Millions getting sick or dying from medication mistakes - Spokane, North Idaho News & Weather KHQ.com

Millions getting sick or dying from medication mistakes

WASHINGTON. - Every year, 4 million people end up in the emergency room or a doctor's office because they got the wrong medicine or the wrong dose and the Institute of Medicine says 1.5 million of these mistakes are preventable.

It's the Food and Drug Administration's job to make sure medicines are safe, but now the agency is concerned about whether patients are taking their medicines as directed.

"We have an overarching responsibility to assure that medicines are used safely," said FDA Commissioner Dr. Margaret Hamburg.

The FDA's new "Safe Use Initiative" will hold public meetings to ask doctors, pharmacists, patients, drug makers and others about solutions to problems such as

  • patients overdosing on acetaminophen when they mix over-the-counter and prescription drugs
  • doctors prescribing the wrong medicine
  • pharmacists giving the wrong pill
  • parents who don't properly measure liquid medications for their kids.

"Even if we have that dosing device attached to the bottle, some parents will still reach for the teaspoon," said Dr. Janet Woodcock, director of the FDA's Center for Drug Evaluation and Research.

The FDA has made efforts to prevent errors like putting black box warnings on drugs, but officials admit even health care workers don't always read them.

"Simply putting out a warning label does not ensure that information will necessarily translate into the safe and effective use," said Hamburg.

The agency wants to make a list of drugs most likely to be misused, identify exactly how that happens, create specific solutions and measure whether those solutions are working.

The FDA's commissioner says this effort is an attempt to be proactive; to go beyond just regulating medicines and make sure people are using them safely.

  • Most Popular StoriesMost Popular StoriesMore>>

  • Spokane family discovers their new home destroyed

    Spokane family discovers their new home destroyed

    Saturday, November 18 2017 1:38 AM EST2017-11-18 06:38:51 GMT

    SPOKANE, Wash. - A family's dream home turned into a house of horrors after a man breaks in, destroying everything inside.  It was a day the Gunther family had been waiting for, to move into their new home. But when she checked on the place during her lunch break Thursday, Brittanie immediately knew something was wrong.   All of the work her family had done to get their new home ready was gone. "I don't even know what's really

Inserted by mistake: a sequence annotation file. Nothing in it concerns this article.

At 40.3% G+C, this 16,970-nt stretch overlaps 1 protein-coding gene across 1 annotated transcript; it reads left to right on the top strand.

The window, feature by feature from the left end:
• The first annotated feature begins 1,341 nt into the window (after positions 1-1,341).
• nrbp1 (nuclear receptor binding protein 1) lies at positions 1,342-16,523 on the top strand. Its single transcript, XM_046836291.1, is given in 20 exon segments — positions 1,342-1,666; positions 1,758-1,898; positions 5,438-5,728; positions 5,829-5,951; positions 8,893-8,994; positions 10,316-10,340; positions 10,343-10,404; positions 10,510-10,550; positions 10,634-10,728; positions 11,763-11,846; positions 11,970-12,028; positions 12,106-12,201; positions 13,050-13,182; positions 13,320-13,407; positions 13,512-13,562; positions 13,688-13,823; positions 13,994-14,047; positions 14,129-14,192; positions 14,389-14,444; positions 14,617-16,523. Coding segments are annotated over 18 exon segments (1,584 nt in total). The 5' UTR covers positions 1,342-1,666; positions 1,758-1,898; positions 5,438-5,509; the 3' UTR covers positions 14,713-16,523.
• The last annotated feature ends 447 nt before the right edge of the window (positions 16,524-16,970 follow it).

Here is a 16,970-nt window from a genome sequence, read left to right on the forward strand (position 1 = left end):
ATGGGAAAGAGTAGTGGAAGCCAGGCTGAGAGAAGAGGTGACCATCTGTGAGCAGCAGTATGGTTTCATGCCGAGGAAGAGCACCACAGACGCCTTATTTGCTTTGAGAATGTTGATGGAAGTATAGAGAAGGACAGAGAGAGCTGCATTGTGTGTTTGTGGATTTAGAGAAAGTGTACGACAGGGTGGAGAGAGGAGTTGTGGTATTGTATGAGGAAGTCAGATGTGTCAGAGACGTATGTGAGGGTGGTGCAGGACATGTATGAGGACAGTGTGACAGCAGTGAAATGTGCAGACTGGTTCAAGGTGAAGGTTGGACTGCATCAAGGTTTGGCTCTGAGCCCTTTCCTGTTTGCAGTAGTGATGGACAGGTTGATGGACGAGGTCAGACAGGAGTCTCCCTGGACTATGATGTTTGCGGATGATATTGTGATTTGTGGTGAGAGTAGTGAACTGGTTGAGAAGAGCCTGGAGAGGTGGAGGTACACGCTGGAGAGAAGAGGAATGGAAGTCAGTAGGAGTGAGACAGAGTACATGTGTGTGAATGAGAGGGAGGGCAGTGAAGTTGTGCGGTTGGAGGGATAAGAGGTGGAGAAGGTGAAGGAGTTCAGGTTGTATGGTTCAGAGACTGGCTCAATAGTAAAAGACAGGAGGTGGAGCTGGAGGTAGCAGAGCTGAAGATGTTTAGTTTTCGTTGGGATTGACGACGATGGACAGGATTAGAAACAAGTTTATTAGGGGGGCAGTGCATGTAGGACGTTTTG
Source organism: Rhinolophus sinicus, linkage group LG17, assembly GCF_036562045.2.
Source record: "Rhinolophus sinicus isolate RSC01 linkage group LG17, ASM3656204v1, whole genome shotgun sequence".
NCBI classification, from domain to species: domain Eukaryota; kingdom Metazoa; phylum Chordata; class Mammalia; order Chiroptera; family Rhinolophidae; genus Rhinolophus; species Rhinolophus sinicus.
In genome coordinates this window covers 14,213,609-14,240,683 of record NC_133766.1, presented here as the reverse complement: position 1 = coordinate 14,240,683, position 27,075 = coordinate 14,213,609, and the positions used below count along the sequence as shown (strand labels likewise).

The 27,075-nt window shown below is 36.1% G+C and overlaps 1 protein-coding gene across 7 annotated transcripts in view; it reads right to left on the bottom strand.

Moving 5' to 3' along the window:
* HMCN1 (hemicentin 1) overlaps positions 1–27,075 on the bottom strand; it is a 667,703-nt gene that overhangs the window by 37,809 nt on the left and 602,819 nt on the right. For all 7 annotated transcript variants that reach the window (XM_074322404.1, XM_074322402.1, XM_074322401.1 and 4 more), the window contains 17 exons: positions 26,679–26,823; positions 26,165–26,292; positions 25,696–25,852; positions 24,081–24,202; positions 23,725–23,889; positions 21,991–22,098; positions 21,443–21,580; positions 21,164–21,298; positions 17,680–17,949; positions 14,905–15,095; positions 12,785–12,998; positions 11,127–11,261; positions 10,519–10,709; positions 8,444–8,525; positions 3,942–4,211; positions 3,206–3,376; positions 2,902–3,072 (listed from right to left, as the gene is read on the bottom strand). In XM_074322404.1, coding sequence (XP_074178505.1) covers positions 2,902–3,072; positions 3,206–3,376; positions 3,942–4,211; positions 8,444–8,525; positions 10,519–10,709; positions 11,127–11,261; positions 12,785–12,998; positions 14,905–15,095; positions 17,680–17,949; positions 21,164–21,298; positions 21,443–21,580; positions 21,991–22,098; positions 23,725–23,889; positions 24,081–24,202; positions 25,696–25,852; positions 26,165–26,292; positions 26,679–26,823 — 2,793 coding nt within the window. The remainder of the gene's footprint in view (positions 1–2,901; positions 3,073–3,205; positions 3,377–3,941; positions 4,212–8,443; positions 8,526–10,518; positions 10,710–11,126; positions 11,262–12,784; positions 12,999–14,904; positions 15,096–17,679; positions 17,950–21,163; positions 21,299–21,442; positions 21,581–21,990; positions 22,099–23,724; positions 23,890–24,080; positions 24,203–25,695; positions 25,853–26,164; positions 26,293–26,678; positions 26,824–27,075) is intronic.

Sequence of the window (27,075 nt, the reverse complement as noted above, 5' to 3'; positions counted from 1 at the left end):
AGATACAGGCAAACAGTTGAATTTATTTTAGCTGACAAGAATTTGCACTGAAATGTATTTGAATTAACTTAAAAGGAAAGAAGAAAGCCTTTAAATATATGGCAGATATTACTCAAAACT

>>

    SPOKANE, Wash. - A family's dream home turned into a house of horrors after a man breaks in, destroying everything inside.  It was a day the Gunther family had been waiting for, to move into their new home. But when she checked on the place during her lunch break Thursday, Brittanie immediately knew something was wrong.   All of the work her family had done to get their new home ready was gone. "I don't even know what's really 

    >>
  • Navy issues updated statement on 'irresponsible and immature act' after obscene images drawn in skies over Okanogan Co.

    Navy issues updated statement on 'irresponsible and immature act' after obscene images drawn in skies over Okanogan Co.

    Friday, November 17 2017 4:50 PM EST2017-11-17 21:50:11 GMT

    OMAK, Wash. - I can picture the Austin Powers bit now.  The people of Omak looking up at the sky and seeing a giant (Fill in the blank innuendo here) just like in 1999's Austin Powers: The Spy Who Shagged Me. If you're unfamiliar, I'll save you a Google search.  A simple, yet effectively funny joke.  Except the U.S. Navy doesn't see humor in the real-life version at all.  

    >>

    OMAK, Wash. - I can picture the Austin Powers bit now.  The people of Omak looking up at the sky and seeing a giant (Fill in the blank innuendo here) just like in 1999's Austin Powers: The Spy Who Shagged Me. If you're unfamiliar, I'll save you a Google search.  A simple, yet effectively funny joke.  Except the U.S. Navy doesn't see humor in the real-life version at all.  

    >>
  • AC/DC founding member Malcolm Young dead at 64

    AC/DC founding member Malcolm Young dead at 64

    Saturday, November 18 2017 10:34 AM EST2017-11-18 15:34:00 GMT

    NEW YORK (AP) - Malcolm Young, the rhythm guitarist and guiding force behind the Australian hard rock band AC/DC, has died. He was 64. AC/DC announced the death on their official Facebook page and website Saturday. The posts did not say when or where Young died. Young was diagnosed with dementia in 2014. A statement says he died peacefully with his family by his side.

    >>

    NEW YORK (AP) - Malcolm Young, the rhythm guitarist and guiding force behind the Australian hard rock band AC/DC, has died. He was 64. AC/DC announced the death on their official Facebook page and website Saturday. The posts did not say when or where Young died. Young was diagnosed with dementia in 2014. A statement says he died peacefully with his family by his side.

    >>
HD DOPPLER 6i
/